Wonderland.

NEW NOISE: WAFIA

The Iraqi-Syrian pop newcomer on identity, biochemistry and Tyler, the Creator.

Australian singer Wafia wearing pink
Australian singer Wafia closeup

Dress MARNI, earrings CHEN2G

Australian singer Wafia wearing pink
Dress MARNI, earrings CHEN2G
Australian singer Wafia closeup

There’s something about Wafia’s piercing falsetto that stops you in your tracks. Saccharine bubblegum tones are punctuated with unbridled sass – and all laid on top of her catchy electropop/R&B hybrid sound.

But when you hear about the inspiration behind her sunshine-inducing songs, that’s when the real awe is stirred up.

A Netherlands-born, Australia-based artist of Iraqi-Syrian descent, Wafia studied biochemistry before turning her passions to music, with songs dealing with everything from heartbreak, hardship and even political injustice.

We caught up with the singer-songwriter below…

Australian singer Wafia black and white

Top PATRICK CHURCH, knit KENZO, earrings CHEN2G

Australian singer Wafia black and white
Top PATRICK CHURCH, knit KENZO, earrings CHEN2G

How did you first get into music?
I’ve been singing my whole life but it wasn’t until I was in my second year of college that I started writing a lot of my own music. It took me a lot of time after that to grow out of some identity issues I had and only then did I really get started with music properly, so around 2014. There were a lot of years spent figuring myself out. 

You studied biochemistry at university – would you ever go back to this?
Honestly I’m so invested in music, I couldn’t ever see myself going back now. I think I’d love to go back to university at 50/60 just for the sake of learning something new. 

Who did you listen to when you were growing up?
A lot of Shania Twain, Celine Dion and Spice Girls mixed in amongst Arabic pop and classical music. 

So you’re a Netherlands born, Australian-based artist of Iraqi-Syrian descent – can you tell me how your background affects and influences your music?
I think it influences me in ways I have yet to completely comprehend. I still listen to a lot of Arabic music and there lots of elements in it that I feel inspire my own music. I’m working on incorporating more of it in really accessible ways in the stuff I’m working on now. 

I heard you wrote “Bodies” when your family were denied refugee status into Australia – is that true?
Yeah, so I wrote that song a little out of frustration because my mum had called me to say that the application she had submitted for her siblings back home in Syria was once again denied. At this point, I’d seen her go through it multiple times and this was the one everyone was really banking on. I went into the studio and I feel like there is no way I was going to write a song that wasn’t about my family that day so we just ran with it till “Bodies” was made. 

So is music a really therapeutic thing for you?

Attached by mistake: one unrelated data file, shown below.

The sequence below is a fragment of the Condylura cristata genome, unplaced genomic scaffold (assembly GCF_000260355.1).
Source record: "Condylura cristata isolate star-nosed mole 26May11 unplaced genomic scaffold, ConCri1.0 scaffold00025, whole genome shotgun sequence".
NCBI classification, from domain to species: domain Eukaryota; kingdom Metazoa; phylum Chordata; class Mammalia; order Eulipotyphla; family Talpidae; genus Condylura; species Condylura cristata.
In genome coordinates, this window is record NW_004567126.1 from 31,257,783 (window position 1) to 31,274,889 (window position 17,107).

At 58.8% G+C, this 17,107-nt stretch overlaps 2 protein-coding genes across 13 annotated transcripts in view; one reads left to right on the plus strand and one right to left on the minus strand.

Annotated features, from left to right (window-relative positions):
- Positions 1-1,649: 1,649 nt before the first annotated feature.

Most definitely. I write out of desperation to work through an issue. It’s become important in the way that I process anything that happens. After a song is written, I feel a sense of closure for addressing it head on. 

What do you hope people take away from listening to your music?
That they feel heard. Most circumstances in our lives aren’t unique and it always feels better to know that there are others going through it with you.

Where do you get inspiration from most of your tracks from?
From life. I really don’t know how to write from a place that isn’t factual and true. I haven’t quite worked out if that’s a good or bad thing yet. 

You’ve got amazing style – who were your style icons growing up?
My mum. She used to put me in very colour coordinated outfits and I think I inherently love that and symmetry including on tattoos and piercings. But otherwise Lizzie McGuire, and Fran Drescher from [American sitcom] The Nanny! 

You’ve had quite a few cool collabs now, including with Louis the Child – who’s your dream collaboration?
It’s hard to say! Every collaboration has been with my friends so I guess if the question was “who would I like to be friends with next?” then my answer would be SZA, Tyler, the Creator and Kacey Musgraves. 

What’s next for you?
I’m in the midst of the “I’m Good” world tour right now so I’m aiming to release more music next year.

Australian singer Wafia stood on staircase
Australian singer Wafia looking off to side

(LEFT) Leather Jacket PATRICK CHURCH, jumper DIESEL, trousers TOPSHOP, shoes DIESEL
(RIGHT) Dress MARNI, earrings CHEN2G

Australian singer Wafia stood on staircase
Leather Jacket PATRICK CHURCH, jumper DIESEL, trousers TOPSHOP, shoes DIESEL
Australian singer Wafia looking off to side
Dress MARNI, earrings CHEN2G

Photography
Lewis Vorn
Styling
Lawson
Hair
Liam Russell
Makeup
Sophie King using MAC Cosmetics 
Words
Maybelle Morgan
NEW NOISE: WAFIA

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